The X-T5 also includes more phase-detection AF points than the X-T3 and has a new subject detection AF algorithm, which allows it to detect animals, birds, cars, motorcycles, planes and trains. 

However, where both cameras shoot at 15fps with the mechanical shutter, the X-T5’s electronic shutter is limited to 20fps making it slower than the X-T4’s 30fps. That said, both are slower than the X-H2S, which can reach 40fps with the electronic shutter making it the best choice here for high speed photography.

You can find a full spec comparison of the two cameras in the table below: 

Spec comparison

UK RRP
Manufacturer
Video Recording
IP rating
Size (Dimensions)
Weight
Release Date
Zoom
Autofocus
Burst shooting (mechanical shutter)
Burst shooting (electronic shutter)
Viewfinder
Screen
Image stabilisation
Wi-Fi
Bluetooth
Number of Memory card slots
USB charging
Microphone port
Headphone port
Lens mount
Fujifilm X-T5 main image
Fujifilm X-T5

Image and video quality 

Moving onto the performance and the X-T4 is capable of capturing 26-megapixel images or recording 10-bit 4:2:0 video at up to 4K/60p. 

Close up image of two beautiful pigeons sitting on a horizontal pole
A photo shot with the X-T4

Reviewer Jon Devo found every frame he captured to be rich in tone and detail, regardless of whether he shot in good light or low light. He also enjoyed the wide range of film simulation modes that have made their way over to the X-T5 this year, as well. 

The X-T5 is capable of snapping 40-megapixel stills, but it can actually go as high as 160-megapixels with its new Pixel Shift Multi-Shot feature, which works by capturing multiple RAW photos and combining them into one higher-resolution image.

The camera can also record 10-bit 4:2:2 video at up to 6.2K/30p (though this is cropped) or 4K/60p.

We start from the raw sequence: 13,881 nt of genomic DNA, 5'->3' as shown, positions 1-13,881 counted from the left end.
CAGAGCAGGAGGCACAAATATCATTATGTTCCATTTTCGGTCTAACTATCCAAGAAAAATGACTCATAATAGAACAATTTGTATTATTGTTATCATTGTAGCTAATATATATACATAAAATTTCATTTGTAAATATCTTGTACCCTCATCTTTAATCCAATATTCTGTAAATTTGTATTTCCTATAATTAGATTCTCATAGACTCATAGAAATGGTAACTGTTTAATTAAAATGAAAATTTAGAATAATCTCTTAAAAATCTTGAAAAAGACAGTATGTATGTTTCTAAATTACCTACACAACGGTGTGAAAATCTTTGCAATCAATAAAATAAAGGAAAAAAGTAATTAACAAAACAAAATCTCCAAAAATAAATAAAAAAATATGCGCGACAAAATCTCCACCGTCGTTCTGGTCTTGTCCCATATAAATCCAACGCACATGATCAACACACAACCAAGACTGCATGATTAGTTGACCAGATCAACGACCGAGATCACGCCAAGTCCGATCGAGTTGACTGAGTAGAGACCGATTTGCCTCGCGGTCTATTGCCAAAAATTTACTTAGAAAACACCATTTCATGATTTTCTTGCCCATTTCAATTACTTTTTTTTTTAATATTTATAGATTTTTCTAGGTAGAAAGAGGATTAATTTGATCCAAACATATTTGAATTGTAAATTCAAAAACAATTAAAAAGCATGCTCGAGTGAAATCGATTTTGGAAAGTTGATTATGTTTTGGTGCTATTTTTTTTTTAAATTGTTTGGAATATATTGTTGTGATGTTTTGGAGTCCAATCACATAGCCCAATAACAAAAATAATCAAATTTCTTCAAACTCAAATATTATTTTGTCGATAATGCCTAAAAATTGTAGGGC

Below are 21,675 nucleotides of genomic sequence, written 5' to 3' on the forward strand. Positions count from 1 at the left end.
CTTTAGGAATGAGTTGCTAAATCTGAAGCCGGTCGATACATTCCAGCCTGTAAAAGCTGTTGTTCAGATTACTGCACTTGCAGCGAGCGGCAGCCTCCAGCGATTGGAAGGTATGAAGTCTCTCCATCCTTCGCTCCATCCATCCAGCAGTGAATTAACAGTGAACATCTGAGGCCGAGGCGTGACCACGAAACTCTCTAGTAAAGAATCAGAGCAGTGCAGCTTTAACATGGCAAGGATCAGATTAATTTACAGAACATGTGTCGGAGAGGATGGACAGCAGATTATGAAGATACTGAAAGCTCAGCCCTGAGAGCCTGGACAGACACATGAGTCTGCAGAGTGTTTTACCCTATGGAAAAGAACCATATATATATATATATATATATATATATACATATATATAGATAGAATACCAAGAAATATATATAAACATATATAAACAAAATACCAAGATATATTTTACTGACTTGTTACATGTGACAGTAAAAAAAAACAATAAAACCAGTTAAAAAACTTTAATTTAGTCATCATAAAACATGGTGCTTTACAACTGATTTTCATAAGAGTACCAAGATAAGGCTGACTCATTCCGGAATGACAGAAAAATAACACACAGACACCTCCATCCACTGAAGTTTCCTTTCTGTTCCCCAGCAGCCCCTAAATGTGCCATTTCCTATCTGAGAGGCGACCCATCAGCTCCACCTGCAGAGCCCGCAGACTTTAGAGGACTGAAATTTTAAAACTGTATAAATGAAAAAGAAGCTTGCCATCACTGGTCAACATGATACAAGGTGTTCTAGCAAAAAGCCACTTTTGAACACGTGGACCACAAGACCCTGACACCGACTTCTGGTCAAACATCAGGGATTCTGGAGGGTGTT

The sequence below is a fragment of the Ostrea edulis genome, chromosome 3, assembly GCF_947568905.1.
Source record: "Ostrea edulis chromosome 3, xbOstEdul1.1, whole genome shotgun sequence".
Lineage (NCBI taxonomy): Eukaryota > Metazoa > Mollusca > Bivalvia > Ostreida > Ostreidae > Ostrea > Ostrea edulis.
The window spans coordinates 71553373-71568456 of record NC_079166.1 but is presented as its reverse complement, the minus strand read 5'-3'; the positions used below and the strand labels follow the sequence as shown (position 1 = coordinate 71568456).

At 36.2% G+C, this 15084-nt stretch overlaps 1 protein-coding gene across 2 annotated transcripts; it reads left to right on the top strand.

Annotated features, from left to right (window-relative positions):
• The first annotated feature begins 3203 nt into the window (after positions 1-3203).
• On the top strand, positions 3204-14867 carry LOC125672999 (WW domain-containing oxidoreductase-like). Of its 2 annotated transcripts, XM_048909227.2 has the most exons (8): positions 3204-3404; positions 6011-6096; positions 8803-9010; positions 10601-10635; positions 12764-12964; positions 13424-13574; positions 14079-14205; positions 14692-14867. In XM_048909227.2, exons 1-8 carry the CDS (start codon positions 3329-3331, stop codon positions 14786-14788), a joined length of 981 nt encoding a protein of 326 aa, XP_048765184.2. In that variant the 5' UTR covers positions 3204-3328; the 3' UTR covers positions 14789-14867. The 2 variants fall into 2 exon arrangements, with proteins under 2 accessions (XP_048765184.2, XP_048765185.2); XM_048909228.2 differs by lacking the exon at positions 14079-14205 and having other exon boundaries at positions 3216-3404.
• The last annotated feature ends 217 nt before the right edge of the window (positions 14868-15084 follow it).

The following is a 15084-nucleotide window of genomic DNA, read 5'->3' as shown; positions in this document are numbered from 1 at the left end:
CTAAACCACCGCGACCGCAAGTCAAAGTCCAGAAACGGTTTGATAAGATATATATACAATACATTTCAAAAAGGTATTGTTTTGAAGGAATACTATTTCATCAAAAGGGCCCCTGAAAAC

Fujifilm X-T5 stick insect face
A photo shot with the X-T5

In our first impressions review, we found photos shot with X-T5 to be sharp and detailed with a good amount of saturation and contrast. However, we only spent a limited amount of time with the camera, so you’ll need to wait for our full review to read our final verdict on the camera’s photo and video performance. 

Early Verdict 

While the X-T5 may look identical to the X-T4, it actually marks a major shift for the X-T series as the camera steps away from the hybrid game to offer something that focuses more on delivering fantastic stills in a slightly more streamlined and portable package. 

If you want the latest specs, go for the X-T5. If you plan on capturing as much video as images, the X-T4 – or the X-H series – will be a better choice.

Why trust our journalism?

Founded in 2004, Trusted Reviews exists to give our readers thorough, unbiased and independent advice on what to buy.

Today, we have millions of users a month from around the world, and assess more than 1,000 products a year.

author icon

Editorial independence

Editorial independence means being able to give an unbiased verdict about a product or company, with the avoidance of conflicts of interest. To ensure this is possible, every member of the editorial staff follows a clear code of conduct.

author icon

Professional conduct

We also expect our journalists to follow clear ethical standards in their work. Our staff members must strive for honesty and accuracy in everything they do. We follow the IPSO Editors’ code of practice to underpin these standards.